Tegucigalpa, Honduras – Emilia* had just started college in Tegucigalpa, Honduras in 2015 and she didn’t want anything to get in the way of her plans to graduate. She knew having a baby would make it more difficult to finish her university studies, which was why she was careful to never have unprotected sex with her boyfriend. But when a condom broke one night four years ago, 18-year-old Emilia began to worry.
Although the morning-after pill is banned in Honduras, Emila had heard that she could buy the emergency contraception clandestinely at a local pharmacy. But when she arrived, the pharmacy was out of stock.
“I got mad in that moment and thought, ‘Why can’t I have Plan B in my country?’,” Emilia told Al Jazeera.
For 10 years, Honduran women like Emilia have been unable to legally and easily buy the morning-after pill (also referred to as the day-after pill), a form of contraception that the World Health Organization (WHO) considers a human right. And so, women – including rape survivors – have been unable to prevent unwanted pregnancies in a safe way. Instead, Honduras has one of the highest rates of teen pregnancy in the region and women who want to terminate an unplanned pregnancy have to take risky measures to do so that could even cost them their lives.
As Honduras marks 10 years since the coup that led to the ban on the morning-after pill, a coalition of feminist organisations is working to raise awareness about the effects of the ban on Honduran women. They hope to gain enough momentum to eventually convince the health ministry to overturn the ban.
In 2009, Honduras became the only country in Latin America to ban emergency contraception, also known as PAE for the Spanish acronym. Since then, Honduran women like Emilia have had to turn to clandestine networks – underground pharmacies and friends of friends of friends – to buy the morning-after pill.
In April 2009, the Honduran Congress approved a bill to ban the use of the morning-after pill. But then-President Manuel Zelaya quickly vetoed the bill on the grounds that it violated women’s rights.
On June 28, 2009, the Honduran military overthrew the democratically-elected President Zelaya in a coup. A de facto government took power in the following months until scheduled elections in November 2009.
The coup had profound effects on the Honduran political system – and on women’s reproductive rights – that are still felt today.
Since the coup, the criminalisation of protests and social movements has increased and religious interests – both Catholic and Evangelical – have continued to gain traction within the political system.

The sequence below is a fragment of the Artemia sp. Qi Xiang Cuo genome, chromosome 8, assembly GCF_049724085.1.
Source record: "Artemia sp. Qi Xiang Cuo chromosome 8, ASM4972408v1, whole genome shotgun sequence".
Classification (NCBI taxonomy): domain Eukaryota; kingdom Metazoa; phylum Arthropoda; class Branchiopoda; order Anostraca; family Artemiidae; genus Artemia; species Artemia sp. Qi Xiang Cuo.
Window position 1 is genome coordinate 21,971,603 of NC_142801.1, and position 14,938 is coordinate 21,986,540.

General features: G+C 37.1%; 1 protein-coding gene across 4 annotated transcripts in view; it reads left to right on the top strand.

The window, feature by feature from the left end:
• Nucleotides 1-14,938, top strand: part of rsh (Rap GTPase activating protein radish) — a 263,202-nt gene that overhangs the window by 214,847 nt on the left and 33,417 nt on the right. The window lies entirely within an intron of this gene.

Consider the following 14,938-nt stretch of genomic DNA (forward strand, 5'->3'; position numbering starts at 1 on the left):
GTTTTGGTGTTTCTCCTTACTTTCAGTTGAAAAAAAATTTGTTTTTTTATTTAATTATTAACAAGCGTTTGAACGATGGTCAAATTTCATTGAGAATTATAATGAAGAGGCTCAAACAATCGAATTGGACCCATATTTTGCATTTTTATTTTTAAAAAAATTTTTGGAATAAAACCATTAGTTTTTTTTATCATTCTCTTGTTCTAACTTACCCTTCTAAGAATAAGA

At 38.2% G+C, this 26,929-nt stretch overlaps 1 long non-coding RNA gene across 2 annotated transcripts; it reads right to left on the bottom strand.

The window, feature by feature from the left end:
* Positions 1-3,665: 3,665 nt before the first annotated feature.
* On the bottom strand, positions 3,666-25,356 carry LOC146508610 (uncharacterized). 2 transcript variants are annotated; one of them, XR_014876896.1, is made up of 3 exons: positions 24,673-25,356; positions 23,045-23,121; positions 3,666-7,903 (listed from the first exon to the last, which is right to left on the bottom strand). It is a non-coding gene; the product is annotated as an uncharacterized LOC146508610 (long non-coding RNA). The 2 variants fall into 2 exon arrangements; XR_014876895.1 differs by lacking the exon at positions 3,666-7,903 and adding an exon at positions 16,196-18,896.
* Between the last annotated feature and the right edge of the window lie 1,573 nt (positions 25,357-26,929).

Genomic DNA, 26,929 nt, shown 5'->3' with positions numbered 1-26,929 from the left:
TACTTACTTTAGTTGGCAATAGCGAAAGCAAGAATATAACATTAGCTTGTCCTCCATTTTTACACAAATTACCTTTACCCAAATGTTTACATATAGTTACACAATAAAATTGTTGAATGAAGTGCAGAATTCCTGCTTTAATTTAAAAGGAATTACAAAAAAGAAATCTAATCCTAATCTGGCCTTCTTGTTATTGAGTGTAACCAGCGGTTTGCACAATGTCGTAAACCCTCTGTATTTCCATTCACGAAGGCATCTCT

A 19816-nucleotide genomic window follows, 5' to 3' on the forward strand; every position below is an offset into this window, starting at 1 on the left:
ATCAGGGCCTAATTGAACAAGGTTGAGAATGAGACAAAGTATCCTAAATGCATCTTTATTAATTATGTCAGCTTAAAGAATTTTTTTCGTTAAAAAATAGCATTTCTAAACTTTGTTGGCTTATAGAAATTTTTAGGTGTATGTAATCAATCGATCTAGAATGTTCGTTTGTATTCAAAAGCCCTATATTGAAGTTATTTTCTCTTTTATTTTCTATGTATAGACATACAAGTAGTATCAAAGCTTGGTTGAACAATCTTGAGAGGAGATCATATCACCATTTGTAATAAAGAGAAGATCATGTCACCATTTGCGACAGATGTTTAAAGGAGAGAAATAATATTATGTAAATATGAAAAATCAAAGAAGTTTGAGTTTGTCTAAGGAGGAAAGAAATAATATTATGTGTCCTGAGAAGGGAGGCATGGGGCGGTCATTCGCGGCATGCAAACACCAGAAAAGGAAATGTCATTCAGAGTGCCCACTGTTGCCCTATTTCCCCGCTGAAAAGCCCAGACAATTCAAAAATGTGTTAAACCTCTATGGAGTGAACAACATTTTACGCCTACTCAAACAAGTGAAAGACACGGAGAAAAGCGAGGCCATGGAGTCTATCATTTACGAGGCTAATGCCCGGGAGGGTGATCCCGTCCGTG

“The impact of the coup on women is reflected in our bodies and the lack of access to reproductive health,” said Marcela Arias of the Center for the Rights of Women. “What happened after the coup was that the few opportunities that we women had for reproductive health were restricted more.”
In October 2009, the interim minister of health, Mario Noe Villafranca, issued a decree banning the “promotion, use, sale, distribution and purchase” of the morning-after pill, a decision that remains in place 10 years later.
The decree was based on a ruling issued by the Honduran Medical College that said the morning-after pill induced abortions. Villafranca had issued the ruling when he was the head of the Honduran Medical College.
According to the WHO, emergency contraception can prevent pregnancies when effective, but does not cause abortions.
Reproductive rights advocates also point to other health conditions that result from the ban on the morning-after pill.
Honduras has one of the highest rates of teen pregnancy in Latin America, with more than 30,000 pregnancies among girls and adolescents under 20 in 2017, according to government data. These pregnancies run a higher risk of maternal mortality during childbirth because their bodies are not fully developed for childbirth. More than 800 of these births were to girls ages 10 to 14, most likely the result of the rape of young girls who are too young to consent to sex.
In 2017, more than 80 percent of the pregnant women attended by Doctors Without Borders (known by its French initials MSF) in Honduras said their pregnancy was a result of rape. These women and girls are denied the morning-after pill which could prevent an unwanted pregnancy after a sexual encounter they did not consent to.
Additionally, not allowing women to prevent unwanted pregnancies can make them more likely to seek a clandestine abortion, not the other way around, said Piedad Huerta Arneros, the in-country representative in Honduras for the WHO. Each year, there are between 50,000 and 80,000 clandestine abortions in Honduras, according to a report by the Center for the Rights of Women.
Just how dire the consequences of the ban depends on where a woman lives and her socioeconomic class.